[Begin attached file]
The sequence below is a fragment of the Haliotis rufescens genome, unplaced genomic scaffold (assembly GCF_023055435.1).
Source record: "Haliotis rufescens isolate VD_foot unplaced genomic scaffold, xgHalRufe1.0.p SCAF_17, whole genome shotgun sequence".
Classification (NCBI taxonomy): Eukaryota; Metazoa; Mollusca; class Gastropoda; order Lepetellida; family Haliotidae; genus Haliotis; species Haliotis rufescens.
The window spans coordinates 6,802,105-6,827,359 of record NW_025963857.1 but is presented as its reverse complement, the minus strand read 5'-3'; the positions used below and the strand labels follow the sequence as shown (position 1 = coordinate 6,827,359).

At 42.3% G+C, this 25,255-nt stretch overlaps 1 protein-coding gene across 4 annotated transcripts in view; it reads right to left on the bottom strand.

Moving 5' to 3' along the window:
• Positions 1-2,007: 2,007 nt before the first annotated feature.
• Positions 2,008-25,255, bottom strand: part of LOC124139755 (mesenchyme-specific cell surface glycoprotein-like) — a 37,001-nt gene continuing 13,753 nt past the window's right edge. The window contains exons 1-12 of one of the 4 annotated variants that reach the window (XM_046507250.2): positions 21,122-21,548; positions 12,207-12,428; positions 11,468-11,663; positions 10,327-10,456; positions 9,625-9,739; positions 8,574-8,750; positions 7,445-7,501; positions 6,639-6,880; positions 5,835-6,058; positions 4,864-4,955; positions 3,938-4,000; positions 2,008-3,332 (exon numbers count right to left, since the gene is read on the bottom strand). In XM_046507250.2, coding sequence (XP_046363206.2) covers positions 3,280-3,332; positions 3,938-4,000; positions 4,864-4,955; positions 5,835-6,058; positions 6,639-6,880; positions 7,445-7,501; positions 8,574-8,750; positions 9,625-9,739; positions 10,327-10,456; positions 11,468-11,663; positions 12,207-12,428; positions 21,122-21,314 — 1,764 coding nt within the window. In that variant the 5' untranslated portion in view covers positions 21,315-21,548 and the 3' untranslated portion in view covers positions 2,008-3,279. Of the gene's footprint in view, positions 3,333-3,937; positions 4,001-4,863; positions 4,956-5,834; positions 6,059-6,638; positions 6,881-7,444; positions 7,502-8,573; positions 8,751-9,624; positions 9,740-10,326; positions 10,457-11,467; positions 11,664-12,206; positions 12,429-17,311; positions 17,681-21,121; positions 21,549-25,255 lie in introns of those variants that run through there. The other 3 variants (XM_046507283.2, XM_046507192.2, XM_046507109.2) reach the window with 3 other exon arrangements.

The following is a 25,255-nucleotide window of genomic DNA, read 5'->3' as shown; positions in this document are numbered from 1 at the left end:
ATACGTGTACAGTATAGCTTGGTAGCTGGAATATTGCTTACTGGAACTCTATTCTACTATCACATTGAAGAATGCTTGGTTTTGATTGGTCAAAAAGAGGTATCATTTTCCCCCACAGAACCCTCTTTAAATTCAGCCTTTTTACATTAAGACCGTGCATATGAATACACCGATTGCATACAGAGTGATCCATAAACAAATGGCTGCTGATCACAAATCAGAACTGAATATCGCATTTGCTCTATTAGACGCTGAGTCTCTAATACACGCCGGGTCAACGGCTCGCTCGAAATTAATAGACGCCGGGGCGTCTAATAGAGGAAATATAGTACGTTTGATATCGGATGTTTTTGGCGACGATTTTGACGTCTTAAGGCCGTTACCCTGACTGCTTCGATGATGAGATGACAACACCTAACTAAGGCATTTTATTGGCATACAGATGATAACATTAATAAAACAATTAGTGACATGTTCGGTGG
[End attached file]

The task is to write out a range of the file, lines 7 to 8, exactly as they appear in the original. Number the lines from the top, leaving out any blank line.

• Positions 1-2,007: 2,007 nt before the first annotated feature.
• Positions 2,008-25,255, bottom strand: part of LOC124139755 (mesenchyme-specific cell surface glycoprotein-like) — a 37,001-nt gene continuing 13,753 nt past the window's right edge. The window contains exons 1-12 of one of the 4 annotated variants that reach the window (XM_046507250.2): positions 21,122-21,548; positions 12,207-12,428; positions 11,468-11,663; positions 10,327-10,456; positions 9,625-9,739; positions 8,574-8,750; positions 7,445-7,501; positions 6,639-6,880; positions 5,835-6,058; positions 4,864-4,955; positions 3,938-4,000; positions 2,008-3,332 (exon numbers count right to left, since the gene is read on the bottom strand). In XM_046507250.2, coding sequence (XP_046363206.2) covers positions 3,280-3,332; positions 3,938-4,000; positions 4,864-4,955; positions 5,835-6,058; positions 6,639-6,880; positions 7,445-7,501; positions 8,574-8,750; positions 9,625-9,739; positions 10,327-10,456; positions 11,468-11,663; positions 12,207-12,428; positions 21,122-21,314 — 1,764 coding nt within the window. In that variant the 5' untranslated portion in view covers positions 21,315-21,548 and the 3' untranslated portion in view covers positions 2,008-3,279. Of the gene's footprint in view, positions 3,333-3,937; positions 4,001-4,863; positions 4,956-5,834; positions 6,059-6,638; positions 6,881-7,444; positions 7,502-8,573; positions 8,751-9,624; positions 9,740-10,326; positions 10,457-11,467; positions 11,664-12,206; positions 12,429-17,311; positions 17,681-21,121; positions 21,549-25,255 lie in introns of those variants that run through there. The other 3 variants (XM_046507283.2, XM_046507192.2, XM_046507109.2) reach the window with 3 other exon arrangements.